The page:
History

The following article on CLOTA's history was written by Mary Plauson for the program of "MY FAIR LADY"

CLOTA's Premier Production. "The goal - to raise $6,000. The idea that the Ridgecrest-China Lake area could support its own community theatre. It is true that the people of this area have always shown an interest in the theatre . . . But, would people be interested enough to contribute their money, time and talent to make as large an undertaking as a community theatre possible? In the fall of 1964, three men decided to pool their talents and form a private theatre group.

Jack Lawson, English instructor and head of the Drama Department at the local campus of Bakersfield College, Vernon Green, technical director of many plays, and Ken Bryson, a very able musical director, created the Desert Music Theatre. Designed primarily as a children's theatre, the group's first production. RIP VAN WINKLE, was well received. However, it soon became apparent that more support and capital were needed to continue such an enterprise.

While searching for a solution to this problem, the three had several discussions with Ed Romero, who has long been active in theatre locally, and the idea of a community theatre for both China Lake and Ridgecrest was born.

The response to such a proposal was immediate and favorable. Within a short time, a Board of Directors was formed, and at their first meeting on February 1, elected Dr. Richard Ashcom president, George Coulter, vice-president. Don Yackey, secretary, and Carolyn Lindberg, treasurer.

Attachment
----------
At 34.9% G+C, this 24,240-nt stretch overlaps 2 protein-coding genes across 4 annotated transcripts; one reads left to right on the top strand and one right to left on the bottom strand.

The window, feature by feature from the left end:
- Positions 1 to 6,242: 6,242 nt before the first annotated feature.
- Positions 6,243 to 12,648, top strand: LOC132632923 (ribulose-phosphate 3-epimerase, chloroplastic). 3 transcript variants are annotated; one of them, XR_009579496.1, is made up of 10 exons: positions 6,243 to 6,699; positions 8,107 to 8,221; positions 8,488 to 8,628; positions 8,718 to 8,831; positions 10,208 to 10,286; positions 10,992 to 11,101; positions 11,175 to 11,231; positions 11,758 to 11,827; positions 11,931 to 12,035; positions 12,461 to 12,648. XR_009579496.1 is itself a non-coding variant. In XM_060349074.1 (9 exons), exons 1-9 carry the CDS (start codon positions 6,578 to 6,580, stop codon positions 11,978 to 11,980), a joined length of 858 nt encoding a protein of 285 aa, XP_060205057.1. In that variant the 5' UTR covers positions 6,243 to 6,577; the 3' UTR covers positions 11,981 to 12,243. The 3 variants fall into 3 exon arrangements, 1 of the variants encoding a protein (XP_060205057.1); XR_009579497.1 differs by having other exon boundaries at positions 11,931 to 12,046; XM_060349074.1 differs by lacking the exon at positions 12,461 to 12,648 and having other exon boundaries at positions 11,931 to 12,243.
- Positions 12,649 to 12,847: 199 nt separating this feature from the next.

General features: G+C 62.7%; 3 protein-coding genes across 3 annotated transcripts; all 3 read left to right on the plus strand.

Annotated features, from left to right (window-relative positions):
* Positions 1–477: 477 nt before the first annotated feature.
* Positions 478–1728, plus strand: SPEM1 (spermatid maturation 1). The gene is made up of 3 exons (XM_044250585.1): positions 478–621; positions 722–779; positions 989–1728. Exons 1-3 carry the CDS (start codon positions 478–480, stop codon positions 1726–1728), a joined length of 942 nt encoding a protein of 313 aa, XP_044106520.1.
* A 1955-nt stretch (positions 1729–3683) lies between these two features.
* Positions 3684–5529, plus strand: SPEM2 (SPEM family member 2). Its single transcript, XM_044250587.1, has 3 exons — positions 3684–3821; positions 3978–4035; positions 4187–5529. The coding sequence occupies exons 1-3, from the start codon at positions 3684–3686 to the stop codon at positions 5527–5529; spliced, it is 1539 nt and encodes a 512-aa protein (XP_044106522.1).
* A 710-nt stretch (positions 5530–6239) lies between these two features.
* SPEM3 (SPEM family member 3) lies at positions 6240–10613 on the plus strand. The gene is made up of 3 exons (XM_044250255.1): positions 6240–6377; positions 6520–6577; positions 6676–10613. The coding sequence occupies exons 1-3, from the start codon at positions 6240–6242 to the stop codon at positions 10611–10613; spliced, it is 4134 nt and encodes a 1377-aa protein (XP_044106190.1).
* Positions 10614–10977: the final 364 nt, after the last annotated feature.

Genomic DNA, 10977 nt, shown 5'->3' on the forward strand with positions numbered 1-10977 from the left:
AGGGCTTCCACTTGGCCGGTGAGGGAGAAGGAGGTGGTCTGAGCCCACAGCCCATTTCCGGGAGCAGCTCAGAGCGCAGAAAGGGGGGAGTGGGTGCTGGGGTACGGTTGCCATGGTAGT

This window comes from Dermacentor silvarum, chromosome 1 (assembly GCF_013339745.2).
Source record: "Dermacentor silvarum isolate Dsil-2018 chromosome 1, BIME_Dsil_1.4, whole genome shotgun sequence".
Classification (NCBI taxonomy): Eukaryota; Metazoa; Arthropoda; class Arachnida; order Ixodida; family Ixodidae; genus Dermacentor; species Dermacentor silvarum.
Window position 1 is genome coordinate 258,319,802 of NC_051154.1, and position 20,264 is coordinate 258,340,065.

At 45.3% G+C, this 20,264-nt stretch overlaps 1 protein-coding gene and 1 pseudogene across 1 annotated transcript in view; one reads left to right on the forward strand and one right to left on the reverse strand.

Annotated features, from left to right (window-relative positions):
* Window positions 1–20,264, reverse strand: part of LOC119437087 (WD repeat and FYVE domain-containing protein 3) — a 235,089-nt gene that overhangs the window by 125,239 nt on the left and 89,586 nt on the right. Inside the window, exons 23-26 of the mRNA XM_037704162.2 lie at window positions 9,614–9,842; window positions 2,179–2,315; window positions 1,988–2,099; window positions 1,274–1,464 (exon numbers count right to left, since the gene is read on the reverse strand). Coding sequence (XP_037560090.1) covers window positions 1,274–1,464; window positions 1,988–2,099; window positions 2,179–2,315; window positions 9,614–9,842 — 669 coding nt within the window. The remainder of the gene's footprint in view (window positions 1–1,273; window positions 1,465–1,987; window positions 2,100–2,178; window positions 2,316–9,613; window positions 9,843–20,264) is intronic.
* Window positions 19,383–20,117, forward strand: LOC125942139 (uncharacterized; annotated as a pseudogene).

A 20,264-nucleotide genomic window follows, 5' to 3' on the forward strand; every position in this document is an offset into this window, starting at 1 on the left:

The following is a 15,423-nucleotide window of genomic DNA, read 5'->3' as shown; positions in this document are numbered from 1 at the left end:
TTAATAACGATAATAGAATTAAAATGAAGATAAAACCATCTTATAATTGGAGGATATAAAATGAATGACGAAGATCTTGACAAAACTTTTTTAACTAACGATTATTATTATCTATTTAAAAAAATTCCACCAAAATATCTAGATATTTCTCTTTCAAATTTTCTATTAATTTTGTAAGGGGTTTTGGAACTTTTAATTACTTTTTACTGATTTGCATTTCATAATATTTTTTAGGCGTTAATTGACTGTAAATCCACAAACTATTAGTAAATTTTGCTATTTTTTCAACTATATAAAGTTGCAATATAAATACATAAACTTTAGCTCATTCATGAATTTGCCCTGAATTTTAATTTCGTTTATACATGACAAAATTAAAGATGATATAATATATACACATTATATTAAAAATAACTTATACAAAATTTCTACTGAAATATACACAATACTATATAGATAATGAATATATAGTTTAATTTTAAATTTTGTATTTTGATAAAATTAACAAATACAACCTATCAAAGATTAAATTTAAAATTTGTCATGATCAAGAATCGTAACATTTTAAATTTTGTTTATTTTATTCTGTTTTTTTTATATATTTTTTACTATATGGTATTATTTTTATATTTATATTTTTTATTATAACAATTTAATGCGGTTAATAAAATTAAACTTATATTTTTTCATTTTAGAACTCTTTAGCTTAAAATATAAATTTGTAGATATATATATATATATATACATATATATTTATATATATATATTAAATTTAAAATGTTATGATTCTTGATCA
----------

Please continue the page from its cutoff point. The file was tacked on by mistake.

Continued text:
A constitution and by-laws were also approved, and the title of Community Light Opera and Theatre Association was given to the project. At this same meeting, Lawson, Green and Bryson gave the total assets of the Desert Music Theatre to the new venture.

By February 14, a subscription committee consisting of 80 members and with Dwight Holford as chairman was ready to start the sales campaign. At a meeting held the same day, Leroy Jackson, Kern County supervisor and Captain John l. Hardy, Commander of US-NOTS were on hand to give the project their official blessing. They also became patrons of the Theatre. The subscription drive, which ran from February 15 to April 1st, brought the association 90 patrons and 140 members, three of who are $100 life members. They are Dr Richard Ashcom, Dr. William McLean and actor Cesar Romero. A total of 433 subscriptions were sold in the drive, netting the theatre $4000 of the estimated $6000 needed to produce both plays of the first season.

The response to the advance ticket sale was so great that the association went ahead with plans to rent the old Masonic Lodge as a rehearsal hall. The number of people who came to audition for MY FAIR LADY . . . showed continued enthusiasm

Tonight you see before you the result of a community working together. The efforts of many people from both China Lake and Ridgecrest were needed to make this production possible. Your response has been gratifying, but your support will continue to be needed when we start our second season in September. The Community Theatre hopes in the future to broaden its productions, thus making the group a well rounded semi-professional theatre of which the

"Community Can Be Proud."

The CLOTA Hangar